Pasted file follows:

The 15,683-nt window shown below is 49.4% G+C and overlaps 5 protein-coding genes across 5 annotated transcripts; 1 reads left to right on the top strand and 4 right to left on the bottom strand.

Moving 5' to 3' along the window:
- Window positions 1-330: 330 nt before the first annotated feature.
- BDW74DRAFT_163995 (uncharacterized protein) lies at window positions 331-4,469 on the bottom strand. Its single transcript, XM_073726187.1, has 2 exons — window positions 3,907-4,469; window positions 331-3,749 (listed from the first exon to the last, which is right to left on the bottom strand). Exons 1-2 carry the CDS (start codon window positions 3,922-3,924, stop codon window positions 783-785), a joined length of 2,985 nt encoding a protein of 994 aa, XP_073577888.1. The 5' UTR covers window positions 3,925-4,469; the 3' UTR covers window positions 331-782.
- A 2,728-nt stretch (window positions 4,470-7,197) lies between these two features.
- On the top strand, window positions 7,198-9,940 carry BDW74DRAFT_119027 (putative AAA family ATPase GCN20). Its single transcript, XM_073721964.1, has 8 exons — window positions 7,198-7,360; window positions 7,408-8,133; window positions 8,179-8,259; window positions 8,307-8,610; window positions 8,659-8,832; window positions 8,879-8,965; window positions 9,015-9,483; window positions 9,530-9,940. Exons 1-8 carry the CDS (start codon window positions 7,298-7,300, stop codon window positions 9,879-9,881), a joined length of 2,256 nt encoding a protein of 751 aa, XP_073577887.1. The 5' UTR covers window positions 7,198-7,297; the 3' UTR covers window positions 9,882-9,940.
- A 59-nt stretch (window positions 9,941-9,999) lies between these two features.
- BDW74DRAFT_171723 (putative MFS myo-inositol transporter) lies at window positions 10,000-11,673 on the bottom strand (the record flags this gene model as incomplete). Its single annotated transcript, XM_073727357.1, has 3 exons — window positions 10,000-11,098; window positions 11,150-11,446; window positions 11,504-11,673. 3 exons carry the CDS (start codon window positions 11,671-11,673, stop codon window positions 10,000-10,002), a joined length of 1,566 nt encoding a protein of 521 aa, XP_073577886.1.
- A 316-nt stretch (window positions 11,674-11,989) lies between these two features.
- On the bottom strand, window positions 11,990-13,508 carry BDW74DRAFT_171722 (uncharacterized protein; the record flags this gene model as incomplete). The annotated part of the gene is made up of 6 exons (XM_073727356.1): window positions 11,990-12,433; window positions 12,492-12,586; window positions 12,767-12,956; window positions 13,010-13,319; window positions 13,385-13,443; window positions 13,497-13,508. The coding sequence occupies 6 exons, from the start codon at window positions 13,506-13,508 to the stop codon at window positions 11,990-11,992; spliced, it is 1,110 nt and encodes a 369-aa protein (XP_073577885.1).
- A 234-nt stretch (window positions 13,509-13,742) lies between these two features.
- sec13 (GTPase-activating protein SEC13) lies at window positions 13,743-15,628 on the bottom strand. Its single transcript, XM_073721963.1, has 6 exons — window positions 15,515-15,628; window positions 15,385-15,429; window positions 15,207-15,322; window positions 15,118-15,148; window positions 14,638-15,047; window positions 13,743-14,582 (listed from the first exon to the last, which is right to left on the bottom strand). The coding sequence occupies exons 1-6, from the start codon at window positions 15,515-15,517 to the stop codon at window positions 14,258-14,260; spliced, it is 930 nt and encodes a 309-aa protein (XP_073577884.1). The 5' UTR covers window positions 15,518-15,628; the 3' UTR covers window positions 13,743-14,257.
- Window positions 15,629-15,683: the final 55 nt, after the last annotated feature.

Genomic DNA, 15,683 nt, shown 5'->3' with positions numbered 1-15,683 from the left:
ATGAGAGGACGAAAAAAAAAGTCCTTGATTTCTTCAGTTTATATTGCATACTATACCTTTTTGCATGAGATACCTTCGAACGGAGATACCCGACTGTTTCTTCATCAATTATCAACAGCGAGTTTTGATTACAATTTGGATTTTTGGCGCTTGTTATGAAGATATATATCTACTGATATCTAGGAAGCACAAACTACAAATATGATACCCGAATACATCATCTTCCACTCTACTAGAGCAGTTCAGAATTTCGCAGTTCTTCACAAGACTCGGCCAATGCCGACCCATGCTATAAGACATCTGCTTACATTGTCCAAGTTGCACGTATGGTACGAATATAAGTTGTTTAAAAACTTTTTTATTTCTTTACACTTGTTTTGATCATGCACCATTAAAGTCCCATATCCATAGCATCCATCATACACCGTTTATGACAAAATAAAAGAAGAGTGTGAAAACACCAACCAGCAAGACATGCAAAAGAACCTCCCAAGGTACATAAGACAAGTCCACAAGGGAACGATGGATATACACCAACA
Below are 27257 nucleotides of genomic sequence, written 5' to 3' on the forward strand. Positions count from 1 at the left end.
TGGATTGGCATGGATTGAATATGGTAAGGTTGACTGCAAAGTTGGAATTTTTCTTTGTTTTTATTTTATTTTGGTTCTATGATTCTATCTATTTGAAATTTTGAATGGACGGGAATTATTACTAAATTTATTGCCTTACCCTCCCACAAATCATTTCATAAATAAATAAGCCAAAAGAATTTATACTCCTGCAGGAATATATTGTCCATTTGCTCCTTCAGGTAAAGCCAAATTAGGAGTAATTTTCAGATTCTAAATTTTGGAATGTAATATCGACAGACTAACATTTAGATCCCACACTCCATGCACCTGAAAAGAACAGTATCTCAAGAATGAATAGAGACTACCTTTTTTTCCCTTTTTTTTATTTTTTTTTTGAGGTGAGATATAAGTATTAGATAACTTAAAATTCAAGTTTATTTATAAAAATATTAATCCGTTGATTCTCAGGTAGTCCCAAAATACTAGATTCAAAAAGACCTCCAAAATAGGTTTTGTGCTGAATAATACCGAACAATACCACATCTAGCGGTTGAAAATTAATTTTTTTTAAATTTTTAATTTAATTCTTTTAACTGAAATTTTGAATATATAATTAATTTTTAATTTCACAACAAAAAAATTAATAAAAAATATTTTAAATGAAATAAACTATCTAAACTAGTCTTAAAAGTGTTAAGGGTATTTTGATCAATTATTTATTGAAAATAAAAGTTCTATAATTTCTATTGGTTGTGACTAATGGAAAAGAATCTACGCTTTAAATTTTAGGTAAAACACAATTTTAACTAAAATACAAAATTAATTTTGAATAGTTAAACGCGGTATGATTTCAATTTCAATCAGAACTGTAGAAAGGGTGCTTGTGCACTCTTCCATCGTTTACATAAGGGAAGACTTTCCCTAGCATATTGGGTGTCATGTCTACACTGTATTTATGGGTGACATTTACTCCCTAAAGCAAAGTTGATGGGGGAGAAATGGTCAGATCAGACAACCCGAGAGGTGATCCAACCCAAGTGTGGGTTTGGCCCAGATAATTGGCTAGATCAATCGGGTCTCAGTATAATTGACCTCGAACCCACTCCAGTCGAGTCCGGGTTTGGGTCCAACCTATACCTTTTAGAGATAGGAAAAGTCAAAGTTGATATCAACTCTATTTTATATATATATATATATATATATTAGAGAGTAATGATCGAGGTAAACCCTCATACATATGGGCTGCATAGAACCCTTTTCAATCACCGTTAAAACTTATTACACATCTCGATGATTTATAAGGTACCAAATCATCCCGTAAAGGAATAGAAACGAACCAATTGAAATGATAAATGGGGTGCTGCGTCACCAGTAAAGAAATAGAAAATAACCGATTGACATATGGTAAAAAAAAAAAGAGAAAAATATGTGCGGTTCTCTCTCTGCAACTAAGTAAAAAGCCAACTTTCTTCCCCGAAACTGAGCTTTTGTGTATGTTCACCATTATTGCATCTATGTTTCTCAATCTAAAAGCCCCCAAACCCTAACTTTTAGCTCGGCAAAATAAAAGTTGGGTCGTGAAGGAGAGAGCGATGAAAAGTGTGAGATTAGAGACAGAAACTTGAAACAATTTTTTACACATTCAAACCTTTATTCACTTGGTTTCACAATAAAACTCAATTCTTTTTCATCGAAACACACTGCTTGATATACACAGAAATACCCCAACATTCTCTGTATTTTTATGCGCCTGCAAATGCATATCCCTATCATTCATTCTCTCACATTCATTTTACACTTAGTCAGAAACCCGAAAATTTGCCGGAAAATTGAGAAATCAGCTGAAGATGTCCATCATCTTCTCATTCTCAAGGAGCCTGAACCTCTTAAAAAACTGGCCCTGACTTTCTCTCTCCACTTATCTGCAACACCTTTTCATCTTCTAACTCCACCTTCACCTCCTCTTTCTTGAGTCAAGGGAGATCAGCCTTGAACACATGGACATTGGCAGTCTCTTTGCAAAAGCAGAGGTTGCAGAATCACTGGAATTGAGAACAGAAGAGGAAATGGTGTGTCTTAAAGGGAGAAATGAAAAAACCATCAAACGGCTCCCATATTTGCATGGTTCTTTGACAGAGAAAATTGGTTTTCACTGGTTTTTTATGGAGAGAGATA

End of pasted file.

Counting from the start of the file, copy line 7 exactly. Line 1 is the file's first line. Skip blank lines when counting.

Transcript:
- A 59-nt stretch (window positions 9,941-9,999) lies between these two features.